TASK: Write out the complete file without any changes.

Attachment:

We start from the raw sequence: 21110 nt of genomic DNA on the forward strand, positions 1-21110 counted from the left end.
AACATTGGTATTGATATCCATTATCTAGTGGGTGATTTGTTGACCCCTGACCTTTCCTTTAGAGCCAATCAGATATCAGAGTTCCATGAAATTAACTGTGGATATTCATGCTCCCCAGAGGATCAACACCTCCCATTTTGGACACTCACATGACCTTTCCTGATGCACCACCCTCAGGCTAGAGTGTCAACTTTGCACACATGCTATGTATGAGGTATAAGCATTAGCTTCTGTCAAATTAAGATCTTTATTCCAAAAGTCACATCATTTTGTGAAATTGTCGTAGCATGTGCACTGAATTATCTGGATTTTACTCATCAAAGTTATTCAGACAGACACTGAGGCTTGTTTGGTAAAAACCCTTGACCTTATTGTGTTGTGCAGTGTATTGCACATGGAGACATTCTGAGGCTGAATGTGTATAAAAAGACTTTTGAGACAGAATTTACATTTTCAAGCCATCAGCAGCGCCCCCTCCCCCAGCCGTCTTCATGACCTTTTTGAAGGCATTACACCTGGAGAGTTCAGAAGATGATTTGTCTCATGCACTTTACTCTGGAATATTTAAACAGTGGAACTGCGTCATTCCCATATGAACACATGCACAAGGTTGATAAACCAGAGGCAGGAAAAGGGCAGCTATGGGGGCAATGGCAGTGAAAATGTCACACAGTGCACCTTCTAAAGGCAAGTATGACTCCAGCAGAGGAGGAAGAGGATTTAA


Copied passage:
We start from the raw sequence: 21110 nt of genomic DNA on the forward strand, positions 1-21110 counted from the left end.
AACATTGGTATTGATATCCATTATCTAGTGGGTGATTTGTTGACCCCTGACCTTTCCTTTAGAGCCAATCAGATATCAGAGTTCCATGAAATTAACTGTGGATATTCATGCTCCCCAGAGGATCAACACCTCCCATTTTGGACACTCACATGACCTTTCCTGATGCACCACCCTCAGGCTAGAGTGTCAACTTTGCACACATGCTATGTATGAGGTATAAGCATTAGCTTCTGTCAAATTAAGATCTTTATTCCAAAAGTCACATCATTTTGTGAAATTGTCGTAGCATGTGCACTGAATTATCTGGATTTTACTCATCAAAGTTATTCAGACAGACACTGAGGCTTGTTTGGTAAAAACCCTTGACCTTATTGTGTTGTGCAGTGTATTGCACATGGAGACATTCTGAGGCTGAATGTGTATAAAAAGACTTTTGAGACAGAATTTACATTTTCAAGCCATCAGCAGCGCCCCCTCCCCCAGCCGTCTTCATGACCTTTTTGAAGGCATTACACCTGGAGAGTTCAGAAGATGATTTGTCTCATGCACTTTACTCTGGAATATTTAAACAGTGGAACTGCGTCATTCCCATATGAACACATGCACAAGGTTGATAAACCAGAGGCAGGAAAAGGGCAGCTATGGGGGCAATGGCAGTGAAAATGTCACACAGTGCACCTTCTAAAGGCAAGTATGACTCCAGCAGAGGAGGAAGAGGATTTAA